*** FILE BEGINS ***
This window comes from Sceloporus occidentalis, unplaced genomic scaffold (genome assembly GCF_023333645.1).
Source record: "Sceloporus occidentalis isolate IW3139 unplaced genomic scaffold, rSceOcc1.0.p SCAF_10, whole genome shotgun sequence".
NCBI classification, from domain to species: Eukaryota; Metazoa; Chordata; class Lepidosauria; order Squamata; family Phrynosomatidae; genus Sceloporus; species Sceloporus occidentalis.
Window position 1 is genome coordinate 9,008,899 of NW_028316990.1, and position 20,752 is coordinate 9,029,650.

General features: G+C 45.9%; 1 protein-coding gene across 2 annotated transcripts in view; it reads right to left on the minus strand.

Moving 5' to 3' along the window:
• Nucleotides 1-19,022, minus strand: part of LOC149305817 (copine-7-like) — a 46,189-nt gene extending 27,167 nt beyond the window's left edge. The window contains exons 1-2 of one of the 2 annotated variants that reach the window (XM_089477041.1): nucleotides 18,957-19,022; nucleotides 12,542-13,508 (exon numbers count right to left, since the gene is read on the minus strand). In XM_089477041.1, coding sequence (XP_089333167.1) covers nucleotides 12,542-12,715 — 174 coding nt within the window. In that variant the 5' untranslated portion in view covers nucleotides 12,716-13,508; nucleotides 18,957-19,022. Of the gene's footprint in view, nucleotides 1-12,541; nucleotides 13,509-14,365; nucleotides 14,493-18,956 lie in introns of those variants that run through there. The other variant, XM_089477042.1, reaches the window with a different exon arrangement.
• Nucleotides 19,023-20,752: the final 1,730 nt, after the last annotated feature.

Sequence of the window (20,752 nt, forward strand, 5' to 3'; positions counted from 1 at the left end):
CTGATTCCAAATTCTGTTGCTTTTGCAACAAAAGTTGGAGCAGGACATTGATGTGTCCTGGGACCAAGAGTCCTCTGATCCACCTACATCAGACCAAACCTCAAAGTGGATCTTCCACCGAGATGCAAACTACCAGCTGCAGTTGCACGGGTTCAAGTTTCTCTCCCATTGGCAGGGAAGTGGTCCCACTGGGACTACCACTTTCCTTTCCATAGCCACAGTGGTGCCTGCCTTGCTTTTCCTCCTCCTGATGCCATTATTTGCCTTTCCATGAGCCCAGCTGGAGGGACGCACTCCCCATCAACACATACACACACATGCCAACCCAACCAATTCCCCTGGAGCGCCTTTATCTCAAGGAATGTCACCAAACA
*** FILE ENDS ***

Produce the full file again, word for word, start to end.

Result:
This window comes from Sceloporus occidentalis, unplaced genomic scaffold (genome assembly GCF_023333645.1).
Source record: "Sceloporus occidentalis isolate IW3139 unplaced genomic scaffold, rSceOcc1.0.p SCAF_10, whole genome shotgun sequence".
NCBI classification, from domain to species: Eukaryota; Metazoa; Chordata; class Lepidosauria; order Squamata; family Phrynosomatidae; genus Sceloporus; species Sceloporus occidentalis.
Window position 1 is genome coordinate 9,008,899 of NW_028316990.1, and position 20,752 is coordinate 9,029,650.

General features: G+C 45.9%; 1 protein-coding gene across 2 annotated transcripts in view; it reads right to left on the minus strand.

Moving 5' to 3' along the window:
• Nucleotides 1-19,022, minus strand: part of LOC149305817 (copine-7-like) — a 46,189-nt gene extending 27,167 nt beyond the window's left edge. The window contains exons 1-2 of one of the 2 annotated variants that reach the window (XM_089477041.1): nucleotides 18,957-19,022; nucleotides 12,542-13,508 (exon numbers count right to left, since the gene is read on the minus strand). In XM_089477041.1, coding sequence (XP_089333167.1) covers nucleotides 12,542-12,715 — 174 coding nt within the window. In that variant the 5' untranslated portion in view covers nucleotides 12,716-13,508; nucleotides 18,957-19,022. Of the gene's footprint in view, nucleotides 1-12,541; nucleotides 13,509-14,365; nucleotides 14,493-18,956 lie in introns of those variants that run through there. The other variant, XM_089477042.1, reaches the window with a different exon arrangement.
• Nucleotides 19,023-20,752: the final 1,730 nt, after the last annotated feature.

Sequence of the window (20,752 nt, forward strand, 5' to 3'; positions counted from 1 at the left end):
CTGATTCCAAATTCTGTTGCTTTTGCAACAAAAGTTGGAGCAGGACATTGATGTGTCCTGGGACCAAGAGTCCTCTGATCCACCTACATCAGACCAAACCTCAAAGTGGATCTTCCACCGAGATGCAAACTACCAGCTGCAGTTGCACGGGTTCAAGTTTCTCTCCCATTGGCAGGGAAGTGGTCCCACTGGGACTACCACTTTCCTTTCCATAGCCACAGTGGTGCCTGCCTTGCTTTTCCTCCTCCTGATGCCATTATTTGCCTTTCCATGAGCCCAGCTGGAGGGACGCACTCCCCATCAACACATACACACACATGCCAACCCAACCAATTCCCCTGGAGCGCCTTTATCTCAAGGAATGTCACCAAACA